Were consumers still feeling the love on Valentine's Day?
According to The Beatles, all you need is love. On Valentine’s Day, love often takes the form of a gift or experience shared with partners, friends, family members and even pets.
We exchanged hand-made cards and candy hearts with elementary school classmates, and most of us continue to appreciate chocolate, flowers or a night out on February 14. So much so that, according to the National Retail Federation, American consumers spent an average of $161 on Valentine’s Day gifts, meals and experiences for a total of more than $20 billion in 2019 alone.1
Expressions of love needn’t cost money, but when they do, many Valentine’s Day purchases involve the use of a credit or debit card. With more than $1.5 trillion in annual card processing volume for both small businesses and Fortune 500 brands, J.P. Morgan has unique insight into such peak holiday shopping activity. Our data scientists compared aggregated and de-identified card authorization volume across a broad set of online merchants as a way to measure year-over-year changes in e-commerce spending related to Valentine’s Day.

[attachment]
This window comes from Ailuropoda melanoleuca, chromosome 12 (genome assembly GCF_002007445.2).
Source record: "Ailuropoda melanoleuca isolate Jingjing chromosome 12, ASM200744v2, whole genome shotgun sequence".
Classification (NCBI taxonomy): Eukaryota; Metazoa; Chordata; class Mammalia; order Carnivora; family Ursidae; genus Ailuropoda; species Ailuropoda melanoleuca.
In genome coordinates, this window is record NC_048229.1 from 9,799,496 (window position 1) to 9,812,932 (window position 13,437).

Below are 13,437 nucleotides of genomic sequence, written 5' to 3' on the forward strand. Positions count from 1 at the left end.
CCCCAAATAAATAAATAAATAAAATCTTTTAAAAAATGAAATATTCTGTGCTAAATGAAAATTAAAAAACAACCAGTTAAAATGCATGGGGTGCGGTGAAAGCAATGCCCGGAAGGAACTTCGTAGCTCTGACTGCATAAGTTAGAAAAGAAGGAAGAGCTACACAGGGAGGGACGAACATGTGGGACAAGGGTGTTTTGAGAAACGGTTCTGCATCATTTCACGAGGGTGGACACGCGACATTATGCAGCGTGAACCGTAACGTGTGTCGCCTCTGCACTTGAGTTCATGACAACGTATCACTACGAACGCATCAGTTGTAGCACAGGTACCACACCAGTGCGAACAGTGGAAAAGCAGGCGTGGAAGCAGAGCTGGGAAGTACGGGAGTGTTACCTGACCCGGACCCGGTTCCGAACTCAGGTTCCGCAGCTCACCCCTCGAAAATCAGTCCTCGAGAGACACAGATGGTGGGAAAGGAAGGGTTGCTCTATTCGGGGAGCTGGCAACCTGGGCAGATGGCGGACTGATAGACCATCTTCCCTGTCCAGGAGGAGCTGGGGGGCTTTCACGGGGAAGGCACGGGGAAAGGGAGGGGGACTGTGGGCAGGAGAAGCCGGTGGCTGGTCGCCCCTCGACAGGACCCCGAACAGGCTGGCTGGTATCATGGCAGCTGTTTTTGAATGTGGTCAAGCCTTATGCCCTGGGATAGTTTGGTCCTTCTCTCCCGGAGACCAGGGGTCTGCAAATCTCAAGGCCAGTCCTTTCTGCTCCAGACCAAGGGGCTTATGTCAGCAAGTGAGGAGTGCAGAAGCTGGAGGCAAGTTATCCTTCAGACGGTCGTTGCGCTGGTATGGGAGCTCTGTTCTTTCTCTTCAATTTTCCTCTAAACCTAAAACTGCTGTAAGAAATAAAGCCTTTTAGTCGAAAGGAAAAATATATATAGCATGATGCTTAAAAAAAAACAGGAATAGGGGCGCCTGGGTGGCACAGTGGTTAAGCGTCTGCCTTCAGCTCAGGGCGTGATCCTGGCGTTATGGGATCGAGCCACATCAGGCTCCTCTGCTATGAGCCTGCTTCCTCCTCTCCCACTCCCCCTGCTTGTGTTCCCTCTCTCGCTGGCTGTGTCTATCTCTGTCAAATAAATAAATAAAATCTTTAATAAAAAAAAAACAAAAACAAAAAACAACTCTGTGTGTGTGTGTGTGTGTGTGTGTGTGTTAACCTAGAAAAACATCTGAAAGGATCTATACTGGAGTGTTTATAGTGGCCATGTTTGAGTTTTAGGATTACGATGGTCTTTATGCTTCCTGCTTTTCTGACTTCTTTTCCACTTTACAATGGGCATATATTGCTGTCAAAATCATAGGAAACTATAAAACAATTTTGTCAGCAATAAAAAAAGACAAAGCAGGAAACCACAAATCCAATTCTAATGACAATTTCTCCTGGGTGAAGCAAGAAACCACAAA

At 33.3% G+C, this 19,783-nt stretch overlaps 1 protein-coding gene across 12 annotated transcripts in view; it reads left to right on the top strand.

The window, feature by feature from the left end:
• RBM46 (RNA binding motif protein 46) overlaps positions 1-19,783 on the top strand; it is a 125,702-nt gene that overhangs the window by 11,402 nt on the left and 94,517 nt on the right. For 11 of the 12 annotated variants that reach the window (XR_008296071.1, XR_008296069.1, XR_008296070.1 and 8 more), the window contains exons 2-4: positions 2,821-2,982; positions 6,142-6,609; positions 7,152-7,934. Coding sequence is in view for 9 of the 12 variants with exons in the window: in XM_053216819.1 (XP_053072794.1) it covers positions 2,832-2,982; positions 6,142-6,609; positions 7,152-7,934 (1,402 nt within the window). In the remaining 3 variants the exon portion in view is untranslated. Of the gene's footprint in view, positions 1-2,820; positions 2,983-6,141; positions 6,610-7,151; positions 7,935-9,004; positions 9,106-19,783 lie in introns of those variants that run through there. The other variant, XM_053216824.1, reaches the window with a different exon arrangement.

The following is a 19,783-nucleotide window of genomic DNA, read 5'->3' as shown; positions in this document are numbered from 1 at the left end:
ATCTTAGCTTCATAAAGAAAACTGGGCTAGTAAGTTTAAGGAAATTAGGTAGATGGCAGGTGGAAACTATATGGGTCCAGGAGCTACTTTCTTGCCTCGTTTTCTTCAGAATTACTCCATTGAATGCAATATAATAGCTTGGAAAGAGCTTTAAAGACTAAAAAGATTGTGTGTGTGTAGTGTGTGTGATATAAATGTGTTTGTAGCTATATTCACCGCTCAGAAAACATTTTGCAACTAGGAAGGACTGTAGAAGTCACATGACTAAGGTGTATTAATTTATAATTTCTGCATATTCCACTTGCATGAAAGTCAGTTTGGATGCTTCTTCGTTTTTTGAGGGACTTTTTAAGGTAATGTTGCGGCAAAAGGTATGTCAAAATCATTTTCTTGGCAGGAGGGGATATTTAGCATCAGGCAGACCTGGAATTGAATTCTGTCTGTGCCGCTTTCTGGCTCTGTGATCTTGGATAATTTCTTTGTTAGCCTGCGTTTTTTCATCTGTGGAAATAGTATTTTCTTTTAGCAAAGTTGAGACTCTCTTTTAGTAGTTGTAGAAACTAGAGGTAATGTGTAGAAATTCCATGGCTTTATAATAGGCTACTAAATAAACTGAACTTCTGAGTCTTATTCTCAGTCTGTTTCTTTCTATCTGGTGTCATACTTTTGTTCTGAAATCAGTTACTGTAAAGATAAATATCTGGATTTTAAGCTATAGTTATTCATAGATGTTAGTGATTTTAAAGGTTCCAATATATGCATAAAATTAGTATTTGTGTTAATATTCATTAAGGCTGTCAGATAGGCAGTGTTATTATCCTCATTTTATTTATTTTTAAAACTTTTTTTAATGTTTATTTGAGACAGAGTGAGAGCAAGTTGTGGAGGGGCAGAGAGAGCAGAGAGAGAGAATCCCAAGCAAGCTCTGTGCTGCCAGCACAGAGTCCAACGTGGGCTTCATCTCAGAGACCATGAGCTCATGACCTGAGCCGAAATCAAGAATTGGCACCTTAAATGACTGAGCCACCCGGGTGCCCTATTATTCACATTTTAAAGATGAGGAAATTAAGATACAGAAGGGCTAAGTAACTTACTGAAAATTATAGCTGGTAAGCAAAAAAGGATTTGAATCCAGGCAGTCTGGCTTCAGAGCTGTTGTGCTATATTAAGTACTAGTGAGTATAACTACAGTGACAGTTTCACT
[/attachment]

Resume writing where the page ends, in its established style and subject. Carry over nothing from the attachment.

So were America’s sweethearts in the pink this Valentine’s Day?
Our data says YES.
J.P. Morgan’s card authorization volume from February 8 to February 14 increased a heart-pounding 22 percent over the comparable period for 2019. Card authorization volume on Valentine’s Day itself increased 33 percent compared to 2019. That’s a lot of love.
In addition to being a payments processing powerhouse, J.P. Morgan provides our clients with unique, relevant and valuable analytics and expertise that helps them grow revenue, manage transaction costs and deliver great customer experiences. To learn how your payment data can be transformed into actionable insight, please contact your J.P. Morgan representative.